Now: cupcakes. Just to prove that, you know, I am large, I contain multitudes (can I have a prize because instead of Googling to make sure I had that line right I went and looked it up in my college Whitman textbook? It was worth it, because I saw that I had written “what a fuckin’ Prufrock” in the margin! What an angry little English and Women’s Studies major I was!) and that I wasn’t kidding when I said that I don’t mind cupcakes once in a while and harbor no ill will toward them – and because if I know vegans, I know that nothing turns them/us on more than cupcake photos people post on their blogs – here is an insane amount of cupcake photos from this week.
These are lemon cupcakes with lavender icing and homegrown sugared flowers.
Some notes to encourage DIYing:
I bet Vegan Cupcakes Take Over the World has a recipe for lemon cupcakes? I am vastly too lazy to post my own, and if I do I will start rambling on about how it’s a modified version of a lemon cake I got from a former friend and current enemy who so hated my political beliefs that she ended our friendship by saying that she not only wanted not to be friends with me, but that when we passed each other (we worked at the same teeny tiny cooking school) she wanted to pretend that I didn’t exist.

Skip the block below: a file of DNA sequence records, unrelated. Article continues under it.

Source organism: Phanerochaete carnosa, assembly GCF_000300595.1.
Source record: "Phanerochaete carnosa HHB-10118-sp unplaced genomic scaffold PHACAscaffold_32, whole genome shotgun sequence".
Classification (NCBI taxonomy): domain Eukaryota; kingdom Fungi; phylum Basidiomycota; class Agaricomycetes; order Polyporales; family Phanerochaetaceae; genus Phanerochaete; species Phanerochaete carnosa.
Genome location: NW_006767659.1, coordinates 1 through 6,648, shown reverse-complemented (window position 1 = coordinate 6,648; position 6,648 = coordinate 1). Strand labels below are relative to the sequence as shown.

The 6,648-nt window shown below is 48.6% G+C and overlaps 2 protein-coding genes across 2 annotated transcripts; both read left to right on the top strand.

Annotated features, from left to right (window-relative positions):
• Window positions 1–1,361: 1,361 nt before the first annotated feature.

Yes, I had posted some smack online about how fucked up it was when she told me I was the only vegan she knew who didn’t stink (it was fucked up because I do stink, naturally) and how she – like most people at the school – were the kind of non-politically active blah liberals who make me crazy with their abandonment of revolutionary ideals and zeal – but still, that stung. You want to pretend I don’t exist? That’s a great way to ignore the fact that I know I was totally right, yo! Anyway! I ran into her at the Fancy Food Show and we were excessively frosty to each other and I have eaten a ton of homemade coffee chocolate almond (coconut-milk) based ice cream tonight, can you tell? I never have coffee! Weeee!